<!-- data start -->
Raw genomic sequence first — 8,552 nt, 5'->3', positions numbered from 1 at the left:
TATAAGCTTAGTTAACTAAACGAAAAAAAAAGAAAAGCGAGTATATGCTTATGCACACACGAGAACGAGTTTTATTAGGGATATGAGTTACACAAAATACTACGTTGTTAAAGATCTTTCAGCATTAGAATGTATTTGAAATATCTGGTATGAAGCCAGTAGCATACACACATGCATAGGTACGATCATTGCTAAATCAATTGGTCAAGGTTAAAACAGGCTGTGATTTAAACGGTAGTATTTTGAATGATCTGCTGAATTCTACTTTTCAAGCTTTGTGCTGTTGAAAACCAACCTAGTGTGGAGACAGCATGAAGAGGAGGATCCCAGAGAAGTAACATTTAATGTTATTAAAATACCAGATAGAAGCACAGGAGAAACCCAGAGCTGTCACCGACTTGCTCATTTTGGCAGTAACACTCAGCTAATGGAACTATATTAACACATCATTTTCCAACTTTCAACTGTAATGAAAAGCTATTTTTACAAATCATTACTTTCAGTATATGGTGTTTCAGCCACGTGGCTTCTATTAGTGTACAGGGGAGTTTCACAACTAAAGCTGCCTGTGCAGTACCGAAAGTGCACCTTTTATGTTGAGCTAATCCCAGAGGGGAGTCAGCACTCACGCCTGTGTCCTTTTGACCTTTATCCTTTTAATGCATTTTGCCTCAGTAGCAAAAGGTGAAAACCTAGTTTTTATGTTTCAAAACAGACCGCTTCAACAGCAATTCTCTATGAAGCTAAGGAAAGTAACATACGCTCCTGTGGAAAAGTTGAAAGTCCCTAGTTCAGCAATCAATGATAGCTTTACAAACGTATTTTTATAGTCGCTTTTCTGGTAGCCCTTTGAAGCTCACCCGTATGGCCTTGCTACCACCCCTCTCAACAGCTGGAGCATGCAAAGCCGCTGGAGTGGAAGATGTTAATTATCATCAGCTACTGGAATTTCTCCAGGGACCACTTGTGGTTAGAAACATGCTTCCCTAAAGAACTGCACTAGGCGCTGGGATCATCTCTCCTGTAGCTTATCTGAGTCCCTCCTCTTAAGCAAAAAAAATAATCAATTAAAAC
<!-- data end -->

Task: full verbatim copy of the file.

Raw genomic sequence first — 8,552 nt, 5'->3', positions numbered from 1 at the left:
TATAAGCTTAGTTAACTAAACGAAAAAAAAAGAAAAGCGAGTATATGCTTATGCACACACGAGAACGAGTTTTATTAGGGATATGAGTTACACAAAATACTACGTTGTTAAAGATCTTTCAGCATTAGAATGTATTTGAAATATCTGGTATGAAGCCAGTAGCATACACACATGCATAGGTACGATCATTGCTAAATCAATTGGTCAAGGTTAAAACAGGCTGTGATTTAAACGGTAGTATTTTGAATGATCTGCTGAATTCTACTTTTCAAGCTTTGTGCTGTTGAAAACCAACCTAGTGTGGAGACAGCATGAAGAGGAGGATCCCAGAGAAGTAACATTTAATGTTATTAAAATACCAGATAGAAGCACAGGAGAAACCCAGAGCTGTCACCGACTTGCTCATTTTGGCAGTAACACTCAGCTAATGGAACTATATTAACACATCATTTTCCAACTTTCAACTGTAATGAAAAGCTATTTTTACAAATCATTACTTTCAGTATATGGTGTTTCAGCCACGTGGCTTCTATTAGTGTACAGGGGAGTTTCACAACTAAAGCTGCCTGTGCAGTACCGAAAGTGCACCTTTTATGTTGAGCTAATCCCAGAGGGGAGTCAGCACTCACGCCTGTGTCCTTTTGACCTTTATCCTTTTAATGCATTTTGCCTCAGTAGCAAAAGGTGAAAACCTAGTTTTTATGTTTCAAAACAGACCGCTTCAACAGCAATTCTCTATGAAGCTAAGGAAAGTAACATACGCTCCTGTGGAAAAGTTGAAAGTCCCTAGTTCAGCAATCAATGATAGCTTTACAAACGTATTTTTATAGTCGCTTTTCTGGTAGCCCTTTGAAGCTCACCCGTATGGCCTTGCTACCACCCCTCTCAACAGCTGGAGCATGCAAAGCCGCTGGAGTGGAAGATGTTAATTATCATCAGCTACTGGAATTTCTCCAGGGACCACTTGTGGTTAGAAACATGCTTCCCTAAAGAACTGCACTAGGCGCTGGGATCATCTCTCCTGTAGCTTATCTGAGTCCCTCCTCTTAAGCAAAAAAAATAATCAATTAAAAC